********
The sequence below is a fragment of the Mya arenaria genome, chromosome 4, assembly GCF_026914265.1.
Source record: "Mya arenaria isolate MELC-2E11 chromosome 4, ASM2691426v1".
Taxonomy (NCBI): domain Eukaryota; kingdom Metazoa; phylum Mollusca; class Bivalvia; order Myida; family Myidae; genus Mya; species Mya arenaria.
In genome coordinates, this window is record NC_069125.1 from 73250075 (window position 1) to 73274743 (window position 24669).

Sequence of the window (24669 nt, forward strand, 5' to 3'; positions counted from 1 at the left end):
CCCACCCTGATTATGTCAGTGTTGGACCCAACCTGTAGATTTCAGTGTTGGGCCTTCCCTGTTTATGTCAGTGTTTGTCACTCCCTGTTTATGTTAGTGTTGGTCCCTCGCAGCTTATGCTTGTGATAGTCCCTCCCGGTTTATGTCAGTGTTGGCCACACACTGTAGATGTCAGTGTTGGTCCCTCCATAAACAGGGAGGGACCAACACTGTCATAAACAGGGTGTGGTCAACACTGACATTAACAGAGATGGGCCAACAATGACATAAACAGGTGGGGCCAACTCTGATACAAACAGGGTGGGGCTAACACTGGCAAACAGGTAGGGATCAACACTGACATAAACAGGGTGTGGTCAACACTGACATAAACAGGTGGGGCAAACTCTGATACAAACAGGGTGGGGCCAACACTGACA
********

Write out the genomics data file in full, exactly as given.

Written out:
The sequence below is a fragment of the Mya arenaria genome, chromosome 4, assembly GCF_026914265.1.
Source record: "Mya arenaria isolate MELC-2E11 chromosome 4, ASM2691426v1".
Taxonomy (NCBI): domain Eukaryota; kingdom Metazoa; phylum Mollusca; class Bivalvia; order Myida; family Myidae; genus Mya; species Mya arenaria.
In genome coordinates, this window is record NC_069125.1 from 73250075 (window position 1) to 73274743 (window position 24669).

Sequence of the window (24669 nt, forward strand, 5' to 3'; positions counted from 1 at the left end):
CCCACCCTGATTATGTCAGTGTTGGACCCAACCTGTAGATTTCAGTGTTGGGCCTTCCCTGTTTATGTCAGTGTTTGTCACTCCCTGTTTATGTTAGTGTTGGTCCCTCGCAGCTTATGCTTGTGATAGTCCCTCCCGGTTTATGTCAGTGTTGGCCACACACTGTAGATGTCAGTGTTGGTCCCTCCATAAACAGGGAGGGACCAACACTGTCATAAACAGGGTGTGGTCAACACTGACATTAACAGAGATGGGCCAACAATGACATAAACAGGTGGGGCCAACTCTGATACAAACAGGGTGGGGCTAACACTGGCAAACAGGTAGGGATCAACACTGACATAAACAGGGTGTGGTCAACACTGACATAAACAGGTGGGGCAAACTCTGATACAAACAGGGTGGGGCCAACACTGACA